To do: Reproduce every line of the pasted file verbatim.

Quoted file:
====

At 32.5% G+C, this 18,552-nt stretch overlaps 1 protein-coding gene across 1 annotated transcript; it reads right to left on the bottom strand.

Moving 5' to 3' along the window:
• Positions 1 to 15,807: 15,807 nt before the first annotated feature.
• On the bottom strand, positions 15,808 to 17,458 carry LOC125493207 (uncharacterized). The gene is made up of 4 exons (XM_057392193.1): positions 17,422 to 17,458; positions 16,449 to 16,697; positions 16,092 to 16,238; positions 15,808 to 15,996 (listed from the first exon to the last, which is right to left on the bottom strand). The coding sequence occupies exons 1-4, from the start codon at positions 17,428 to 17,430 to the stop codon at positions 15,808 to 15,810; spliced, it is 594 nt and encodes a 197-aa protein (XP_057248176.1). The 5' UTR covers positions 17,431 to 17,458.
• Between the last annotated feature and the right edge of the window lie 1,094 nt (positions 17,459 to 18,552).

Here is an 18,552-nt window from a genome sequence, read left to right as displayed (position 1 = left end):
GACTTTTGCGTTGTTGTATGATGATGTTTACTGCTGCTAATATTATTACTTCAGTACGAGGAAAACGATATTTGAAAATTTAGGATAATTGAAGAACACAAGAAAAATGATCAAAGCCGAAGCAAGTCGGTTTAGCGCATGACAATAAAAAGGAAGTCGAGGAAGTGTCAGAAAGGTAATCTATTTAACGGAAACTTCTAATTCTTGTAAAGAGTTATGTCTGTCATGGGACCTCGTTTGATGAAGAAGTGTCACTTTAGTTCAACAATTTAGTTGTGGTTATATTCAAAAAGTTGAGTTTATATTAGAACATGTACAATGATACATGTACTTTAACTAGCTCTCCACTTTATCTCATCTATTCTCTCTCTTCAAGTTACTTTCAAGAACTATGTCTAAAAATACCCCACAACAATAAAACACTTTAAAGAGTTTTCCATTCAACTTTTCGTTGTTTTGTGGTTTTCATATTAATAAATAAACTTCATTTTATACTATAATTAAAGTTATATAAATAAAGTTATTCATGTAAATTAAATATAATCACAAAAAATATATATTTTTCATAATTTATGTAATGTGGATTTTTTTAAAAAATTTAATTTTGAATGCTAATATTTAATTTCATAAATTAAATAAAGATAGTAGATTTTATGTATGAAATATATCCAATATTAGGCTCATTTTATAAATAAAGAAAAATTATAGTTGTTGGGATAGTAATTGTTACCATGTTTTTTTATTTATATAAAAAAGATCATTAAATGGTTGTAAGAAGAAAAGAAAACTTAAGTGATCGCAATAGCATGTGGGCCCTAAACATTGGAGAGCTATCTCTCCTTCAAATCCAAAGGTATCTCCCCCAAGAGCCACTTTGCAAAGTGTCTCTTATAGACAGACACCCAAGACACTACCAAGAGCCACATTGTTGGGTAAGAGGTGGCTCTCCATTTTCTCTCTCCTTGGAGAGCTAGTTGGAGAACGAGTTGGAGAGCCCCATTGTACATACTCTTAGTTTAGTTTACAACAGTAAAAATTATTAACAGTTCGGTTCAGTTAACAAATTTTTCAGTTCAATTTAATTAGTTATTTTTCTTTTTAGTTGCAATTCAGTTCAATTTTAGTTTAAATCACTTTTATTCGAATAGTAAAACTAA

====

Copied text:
At 32.5% G+C, this 18,552-nt stretch overlaps 1 protein-coding gene across 1 annotated transcript; it reads right to left on the bottom strand.

Moving 5' to 3' along the window:
• Positions 1 to 15,807: 15,807 nt before the first annotated feature.
• On the bottom strand, positions 15,808 to 17,458 carry LOC125493207 (uncharacterized). The gene is made up of 4 exons (XM_057392193.1): positions 17,422 to 17,458; positions 16,449 to 16,697; positions 16,092 to 16,238; positions 15,808 to 15,996 (listed from the first exon to the last, which is right to left on the bottom strand). The coding sequence occupies exons 1-4, from the start codon at positions 17,428 to 17,430 to the stop codon at positions 15,808 to 15,810; spliced, it is 594 nt and encodes a 197-aa protein (XP_057248176.1). The 5' UTR covers positions 17,431 to 17,458.
• Between the last annotated feature and the right edge of the window lie 1,094 nt (positions 17,459 to 18,552).

Here is an 18,552-nt window from a genome sequence, read left to right as displayed (position 1 = left end):
GACTTTTGCGTTGTTGTATGATGATGTTTACTGCTGCTAATATTATTACTTCAGTACGAGGAAAACGATATTTGAAAATTTAGGATAATTGAAGAACACAAGAAAAATGATCAAAGCCGAAGCAAGTCGGTTTAGCGCATGACAATAAAAAGGAAGTCGAGGAAGTGTCAGAAAGGTAATCTATTTAACGGAAACTTCTAATTCTTGTAAAGAGTTATGTCTGTCATGGGACCTCGTTTGATGAAGAAGTGTCACTTTAGTTCAACAATTTAGTTGTGGTTATATTCAAAAAGTTGAGTTTATATTAGAACATGTACAATGATACATGTACTTTAACTAGCTCTCCACTTTATCTCATCTATTCTCTCTCTTCAAGTTACTTTCAAGAACTATGTCTAAAAATACCCCACAACAATAAAACACTTTAAAGAGTTTTCCATTCAACTTTTCGTTGTTTTGTGGTTTTCATATTAATAAATAAACTTCATTTTATACTATAATTAAAGTTATATAAATAAAGTTATTCATGTAAATTAAATATAATCACAAAAAATATATATTTTTCATAATTTATGTAATGTGGATTTTTTTAAAAAATTTAATTTTGAATGCTAATATTTAATTTCATAAATTAAATAAAGATAGTAGATTTTATGTATGAAATATATCCAATATTAGGCTCATTTTATAAATAAAGAAAAATTATAGTTGTTGGGATAGTAATTGTTACCATGTTTTTTTATTTATATAAAAAAGATCATTAAATGGTTGTAAGAAGAAAAGAAAACTTAAGTGATCGCAATAGCATGTGGGCCCTAAACATTGGAGAGCTATCTCTCCTTCAAATCCAAAGGTATCTCCCCCAAGAGCCACTTTGCAAAGTGTCTCTTATAGACAGACACCCAAGACACTACCAAGAGCCACATTGTTGGGTAAGAGGTGGCTCTCCATTTTCTCTCTCCTTGGAGAGCTAGTTGGAGAACGAGTTGGAGAGCCCCATTGTACATACTCTTAGTTTAGTTTACAACAGTAAAAATTATTAACAGTTCGGTTCAGTTAACAAATTTTTCAGTTCAATTTAATTAGTTATTTTTCTTTTTAGTTGCAATTCAGTTCAATTTTAGTTTAAATCACTTTTATTCGAATAGTAAAACTAA